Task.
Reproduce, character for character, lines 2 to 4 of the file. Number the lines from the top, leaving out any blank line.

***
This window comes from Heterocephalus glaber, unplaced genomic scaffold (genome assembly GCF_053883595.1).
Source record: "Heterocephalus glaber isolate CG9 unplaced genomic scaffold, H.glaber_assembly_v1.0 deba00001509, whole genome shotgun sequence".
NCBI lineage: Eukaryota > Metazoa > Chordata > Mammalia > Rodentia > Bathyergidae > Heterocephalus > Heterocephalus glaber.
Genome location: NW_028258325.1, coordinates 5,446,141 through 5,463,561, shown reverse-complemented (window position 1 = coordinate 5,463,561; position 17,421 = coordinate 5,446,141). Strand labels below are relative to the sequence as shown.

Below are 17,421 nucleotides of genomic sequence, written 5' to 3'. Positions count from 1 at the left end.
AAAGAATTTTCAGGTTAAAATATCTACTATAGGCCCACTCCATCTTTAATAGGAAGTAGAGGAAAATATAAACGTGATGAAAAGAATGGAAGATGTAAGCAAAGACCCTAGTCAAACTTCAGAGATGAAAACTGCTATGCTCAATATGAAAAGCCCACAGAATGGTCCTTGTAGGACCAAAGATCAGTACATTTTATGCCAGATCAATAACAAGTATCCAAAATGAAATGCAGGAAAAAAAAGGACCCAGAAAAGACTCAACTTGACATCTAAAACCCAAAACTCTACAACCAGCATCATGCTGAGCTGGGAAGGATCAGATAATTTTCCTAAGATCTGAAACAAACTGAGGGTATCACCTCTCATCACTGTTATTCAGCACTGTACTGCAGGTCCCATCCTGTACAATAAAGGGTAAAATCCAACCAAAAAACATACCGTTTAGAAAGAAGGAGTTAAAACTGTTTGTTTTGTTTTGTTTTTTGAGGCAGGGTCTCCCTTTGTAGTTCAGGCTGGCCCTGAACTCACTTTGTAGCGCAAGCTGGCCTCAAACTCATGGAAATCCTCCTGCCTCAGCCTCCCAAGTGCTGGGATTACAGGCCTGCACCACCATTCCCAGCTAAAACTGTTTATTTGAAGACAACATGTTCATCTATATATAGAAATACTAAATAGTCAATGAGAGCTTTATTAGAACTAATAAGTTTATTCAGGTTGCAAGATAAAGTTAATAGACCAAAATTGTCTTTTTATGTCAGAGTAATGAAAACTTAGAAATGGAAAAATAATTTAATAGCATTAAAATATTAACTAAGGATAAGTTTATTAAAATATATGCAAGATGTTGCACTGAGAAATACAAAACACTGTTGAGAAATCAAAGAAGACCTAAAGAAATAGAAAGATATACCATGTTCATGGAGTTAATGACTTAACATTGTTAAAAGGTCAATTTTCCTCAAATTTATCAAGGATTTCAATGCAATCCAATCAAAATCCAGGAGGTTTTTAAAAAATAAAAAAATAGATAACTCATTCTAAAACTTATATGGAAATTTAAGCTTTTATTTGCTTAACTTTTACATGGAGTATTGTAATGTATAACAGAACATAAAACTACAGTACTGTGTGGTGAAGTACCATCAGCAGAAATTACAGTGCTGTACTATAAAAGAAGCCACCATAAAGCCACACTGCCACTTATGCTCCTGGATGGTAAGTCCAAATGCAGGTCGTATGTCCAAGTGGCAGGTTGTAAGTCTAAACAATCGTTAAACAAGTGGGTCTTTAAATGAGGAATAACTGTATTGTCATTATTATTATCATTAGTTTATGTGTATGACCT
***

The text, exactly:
Source record: "Heterocephalus glaber isolate CG9 unplaced genomic scaffold, H.glaber_assembly_v1.0 deba00001509, whole genome shotgun sequence".
NCBI lineage: Eukaryota > Metazoa > Chordata > Mammalia > Rodentia > Bathyergidae > Heterocephalus > Heterocephalus glaber.
Genome location: NW_028258325.1, coordinates 5,446,141 through 5,463,561, shown reverse-complemented (window position 1 = coordinate 5,463,561; position 17,421 = coordinate 5,446,141). Strand labels below are relative to the sequence as shown.